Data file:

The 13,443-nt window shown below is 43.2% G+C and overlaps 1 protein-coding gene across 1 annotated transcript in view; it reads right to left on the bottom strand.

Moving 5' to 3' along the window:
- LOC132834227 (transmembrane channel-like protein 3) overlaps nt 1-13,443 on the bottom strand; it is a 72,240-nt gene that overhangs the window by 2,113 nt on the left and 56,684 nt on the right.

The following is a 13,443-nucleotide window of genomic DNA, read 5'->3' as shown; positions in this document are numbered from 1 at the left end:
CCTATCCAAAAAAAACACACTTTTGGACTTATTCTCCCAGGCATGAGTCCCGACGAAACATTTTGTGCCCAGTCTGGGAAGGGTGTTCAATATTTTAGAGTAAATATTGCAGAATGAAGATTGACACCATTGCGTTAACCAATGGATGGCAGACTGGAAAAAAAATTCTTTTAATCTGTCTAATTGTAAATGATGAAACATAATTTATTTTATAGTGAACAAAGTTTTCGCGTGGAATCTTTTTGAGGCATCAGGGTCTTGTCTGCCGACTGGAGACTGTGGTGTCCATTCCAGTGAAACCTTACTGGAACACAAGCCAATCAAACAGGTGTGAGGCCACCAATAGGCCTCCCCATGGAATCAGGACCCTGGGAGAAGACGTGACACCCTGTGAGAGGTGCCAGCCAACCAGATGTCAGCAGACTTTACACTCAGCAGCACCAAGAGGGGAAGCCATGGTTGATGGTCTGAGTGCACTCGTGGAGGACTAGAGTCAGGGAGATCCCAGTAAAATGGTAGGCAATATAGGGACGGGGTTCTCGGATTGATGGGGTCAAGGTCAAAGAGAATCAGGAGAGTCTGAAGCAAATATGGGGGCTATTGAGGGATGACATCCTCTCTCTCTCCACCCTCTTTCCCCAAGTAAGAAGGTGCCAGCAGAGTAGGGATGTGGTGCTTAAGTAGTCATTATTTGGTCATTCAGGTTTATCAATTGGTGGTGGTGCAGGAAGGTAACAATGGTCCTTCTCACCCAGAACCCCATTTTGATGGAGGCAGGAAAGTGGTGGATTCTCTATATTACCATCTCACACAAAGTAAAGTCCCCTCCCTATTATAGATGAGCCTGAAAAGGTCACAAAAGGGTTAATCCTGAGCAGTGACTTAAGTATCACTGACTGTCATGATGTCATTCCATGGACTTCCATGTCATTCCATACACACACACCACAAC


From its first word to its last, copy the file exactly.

The 13,443-nt window shown below is 43.2% G+C and overlaps 1 protein-coding gene across 1 annotated transcript in view; it reads right to left on the bottom strand.

Moving 5' to 3' along the window:
- LOC132834227 (transmembrane channel-like protein 3) overlaps nt 1-13,443 on the bottom strand; it is a 72,240-nt gene that overhangs the window by 2,113 nt on the left and 56,684 nt on the right.

The following is a 13,443-nucleotide window of genomic DNA, read 5'->3' as shown; positions in this document are numbered from 1 at the left end:
CCTATCCAAAAAAAACACACTTTTGGACTTATTCTCCCAGGCATGAGTCCCGACGAAACATTTTGTGCCCAGTCTGGGAAGGGTGTTCAATATTTTAGAGTAAATATTGCAGAATGAAGATTGACACCATTGCGTTAACCAATGGATGGCAGACTGGAAAAAAAATTCTTTTAATCTGTCTAATTGTAAATGATGAAACATAATTTATTTTATAGTGAACAAAGTTTTCGCGTGGAATCTTTTTGAGGCATCAGGGTCTTGTCTGCCGACTGGAGACTGTGGTGTCCATTCCAGTGAAACCTTACTGGAACACAAGCCAATCAAACAGGTGTGAGGCCACCAATAGGCCTCCCCATGGAATCAGGACCCTGGGAGAAGACGTGACACCCTGTGAGAGGTGCCAGCCAACCAGATGTCAGCAGACTTTACACTCAGCAGCACCAAGAGGGGAAGCCATGGTTGATGGTCTGAGTGCACTCGTGGAGGACTAGAGTCAGGGAGATCCCAGTAAAATGGTAGGCAATATAGGGACGGGGTTCTCGGATTGATGGGGTCAAGGTCAAAGAGAATCAGGAGAGTCTGAAGCAAATATGGGGGCTATTGAGGGATGACATCCTCTCTCTCTCCACCCTCTTTCCCCAAGTAAGAAGGTGCCAGCAGAGTAGGGATGTGGTGCTTAAGTAGTCATTATTTGGTCATTCAGGTTTATCAATTGGTGGTGGTGCAGGAAGGTAACAATGGTCCTTCTCACCCAGAACCCCATTTTGATGGAGGCAGGAAAGTGGTGGATTCTCTATATTACCATCTCACACAAAGTAAAGTCCCCTCCCTATTATAGATGAGCCTGAAAAGGTCACAAAAGGGTTAATCCTGAGCAGTGACTTAAGTATCACTGACTGTCATGATGTCATTCCATGGACTTCCATGTCATTCCATACACACACACCACAAC